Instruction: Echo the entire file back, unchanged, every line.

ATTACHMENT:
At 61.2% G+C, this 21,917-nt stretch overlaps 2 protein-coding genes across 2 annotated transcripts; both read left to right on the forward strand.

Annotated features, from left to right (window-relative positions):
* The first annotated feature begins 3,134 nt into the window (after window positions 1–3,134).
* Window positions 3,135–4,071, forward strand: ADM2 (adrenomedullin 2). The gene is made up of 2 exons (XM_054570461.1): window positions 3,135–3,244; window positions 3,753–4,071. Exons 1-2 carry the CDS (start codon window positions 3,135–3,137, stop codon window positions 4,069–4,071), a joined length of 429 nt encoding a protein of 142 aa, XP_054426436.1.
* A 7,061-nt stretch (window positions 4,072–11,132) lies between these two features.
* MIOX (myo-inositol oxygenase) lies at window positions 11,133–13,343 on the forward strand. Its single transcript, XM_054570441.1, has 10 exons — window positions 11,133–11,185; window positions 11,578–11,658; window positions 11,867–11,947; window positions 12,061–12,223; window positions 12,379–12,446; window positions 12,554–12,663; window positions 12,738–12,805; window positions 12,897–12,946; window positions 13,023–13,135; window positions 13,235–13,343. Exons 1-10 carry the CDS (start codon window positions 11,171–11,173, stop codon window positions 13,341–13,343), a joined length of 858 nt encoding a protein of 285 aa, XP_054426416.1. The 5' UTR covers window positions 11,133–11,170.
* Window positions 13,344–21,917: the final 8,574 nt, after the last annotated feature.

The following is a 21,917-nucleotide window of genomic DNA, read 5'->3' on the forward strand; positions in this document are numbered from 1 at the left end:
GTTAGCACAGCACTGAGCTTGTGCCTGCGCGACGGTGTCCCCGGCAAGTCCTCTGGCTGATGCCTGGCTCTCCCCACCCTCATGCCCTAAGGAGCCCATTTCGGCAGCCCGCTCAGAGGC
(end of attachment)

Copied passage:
At 61.2% G+C, this 21,917-nt stretch overlaps 2 protein-coding genes across 2 annotated transcripts; both read left to right on the forward strand.

Annotated features, from left to right (window-relative positions):
* The first annotated feature begins 3,134 nt into the window (after window positions 1–3,134).
* Window positions 3,135–4,071, forward strand: ADM2 (adrenomedullin 2). The gene is made up of 2 exons (XM_054570461.1): window positions 3,135–3,244; window positions 3,753–4,071. Exons 1-2 carry the CDS (start codon window positions 3,135–3,137, stop codon window positions 4,069–4,071), a joined length of 429 nt encoding a protein of 142 aa, XP_054426436.1.
* A 7,061-nt stretch (window positions 4,072–11,132) lies between these two features.
* MIOX (myo-inositol oxygenase) lies at window positions 11,133–13,343 on the forward strand. Its single transcript, XM_054570441.1, has 10 exons — window positions 11,133–11,185; window positions 11,578–11,658; window positions 11,867–11,947; window positions 12,061–12,223; window positions 12,379–12,446; window positions 12,554–12,663; window positions 12,738–12,805; window positions 12,897–12,946; window positions 13,023–13,135; window positions 13,235–13,343. Exons 1-10 carry the CDS (start codon window positions 11,171–11,173, stop codon window positions 13,341–13,343), a joined length of 858 nt encoding a protein of 285 aa, XP_054426416.1. The 5' UTR covers window positions 11,133–11,170.
* Window positions 13,344–21,917: the final 8,574 nt, after the last annotated feature.

The following is a 21,917-nucleotide window of genomic DNA, read 5'->3' on the forward strand; positions in this document are numbered from 1 at the left end:
GTTAGCACAGCACTGAGCTTGTGCCTGCGCGACGGTGTCCCCGGCAAGTCCTCTGGCTGATGCCTGGCTCTCCCCACCCTCATGCCCTAAGGAGCCCATTTCGGCAGCCCGCTCAGAGGC